Saturday, February 5, 2011

Secure communications (2)

The wikipedia article has a worked example of RSA. I'm going to shamelessly appropriate it for the following discussion.


Choose p = 61 and q = 53
Compute n = pq = 3233
Compute φ(n) = (p-1)(q-1) = 60 times 52 = 3120
Choose a number 1 < e < 3120 that is coprime to 3120


Coprime (or relatively prime) means that e and 3120 should have no common (positive) factor other than 1. Let's try e = 17. Since e is prime, we just have to check that e does not divide 3120 exactly.


>>> 17 * 183 
3111
>>> 17 * 184
3128
>>> 3120 % 17
9


e is called the public key exponent.

So the public key would be (n = 3233, e = 17). The encryption function is


m**17 (mod 3233)


The plaintext message would be padded first with extra bits. Now, suppose we want to encrypt the message m = 65. In Python we do m**e % n:


>>> (65**17) % 3233
2790L


Our ciphertext is 2790.

We compute the private key exponent, d, as the modular multiplicative inverse of e (mod φ(n)).

Consider an integer a. The modular multiplicative inverse of a is designated a-1 where


a a-1 = 1 (mod m)


Here then, we want d such that d * e = 1 (mod 3120). There is an algorithm called the extended Euclidean algorithm to do this. Here we simply note that d = 2753 is a solution since:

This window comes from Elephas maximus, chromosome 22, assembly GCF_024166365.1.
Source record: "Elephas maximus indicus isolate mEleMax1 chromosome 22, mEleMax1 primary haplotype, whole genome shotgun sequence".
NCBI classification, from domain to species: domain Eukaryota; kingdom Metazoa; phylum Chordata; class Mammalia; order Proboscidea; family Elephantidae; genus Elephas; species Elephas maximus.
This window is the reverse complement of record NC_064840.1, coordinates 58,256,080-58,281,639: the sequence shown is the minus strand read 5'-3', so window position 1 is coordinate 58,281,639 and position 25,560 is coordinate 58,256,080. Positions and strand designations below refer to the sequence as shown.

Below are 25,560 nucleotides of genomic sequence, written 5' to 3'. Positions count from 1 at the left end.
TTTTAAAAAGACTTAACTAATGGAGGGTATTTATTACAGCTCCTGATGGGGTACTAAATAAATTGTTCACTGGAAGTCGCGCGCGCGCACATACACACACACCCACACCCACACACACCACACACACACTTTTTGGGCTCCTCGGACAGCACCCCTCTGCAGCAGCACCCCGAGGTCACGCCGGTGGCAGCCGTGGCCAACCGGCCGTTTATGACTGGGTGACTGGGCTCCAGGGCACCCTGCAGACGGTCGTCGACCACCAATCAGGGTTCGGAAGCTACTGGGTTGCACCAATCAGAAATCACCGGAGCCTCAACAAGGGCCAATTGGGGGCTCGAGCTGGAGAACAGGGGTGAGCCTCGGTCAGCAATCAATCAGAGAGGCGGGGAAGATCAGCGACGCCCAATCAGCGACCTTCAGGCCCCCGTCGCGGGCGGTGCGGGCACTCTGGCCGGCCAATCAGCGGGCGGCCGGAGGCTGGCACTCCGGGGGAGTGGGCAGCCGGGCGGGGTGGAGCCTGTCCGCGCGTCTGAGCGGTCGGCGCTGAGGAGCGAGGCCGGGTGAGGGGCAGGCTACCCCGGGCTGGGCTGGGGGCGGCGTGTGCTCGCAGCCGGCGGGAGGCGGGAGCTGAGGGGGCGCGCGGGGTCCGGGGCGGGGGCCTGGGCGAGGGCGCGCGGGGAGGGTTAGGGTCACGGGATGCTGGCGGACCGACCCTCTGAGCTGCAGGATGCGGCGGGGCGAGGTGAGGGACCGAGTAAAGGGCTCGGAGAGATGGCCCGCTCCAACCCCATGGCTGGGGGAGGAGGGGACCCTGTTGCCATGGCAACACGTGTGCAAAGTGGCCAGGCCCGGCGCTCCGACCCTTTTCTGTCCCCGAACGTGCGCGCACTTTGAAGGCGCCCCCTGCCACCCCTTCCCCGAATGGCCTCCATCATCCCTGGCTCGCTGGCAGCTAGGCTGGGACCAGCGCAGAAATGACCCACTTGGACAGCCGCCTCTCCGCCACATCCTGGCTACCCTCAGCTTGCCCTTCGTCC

>>> (2753 * 17) % 3120
1


Note that the calculation required (effective) knowledge of p and q through the use of φ(n).

In order to decrypt the ciphertext 2790, we do c**d % n:


m = (c**2753) % 3233

(2790**2753) % 3233
65L


That is some serious exponentiation.

From the terminal I do:


> ssh-keygen


The file has this:


ssh-rsa AAAAB3NzaC1yc2EAAAAB..


I'm very surpised to see that this is like ascii alphanumeric or something. I'll have to look into that.

[ UPDATE: it is base 64 (RSA format here), which I'd never heard of but makes a lot of sense: uppercase + lowercase + digits = 62. We just need two more symbols, which are '+' and '/' (here). ]

A key size of 2048 bits would be common for RSA. This would give about a 600 digit number in base 10:


>>> len(str(2**2048))
617


Not sure what part of that is e versus n, but most of it is probably n, and since pq = n we're talking about quite large prime numbers.

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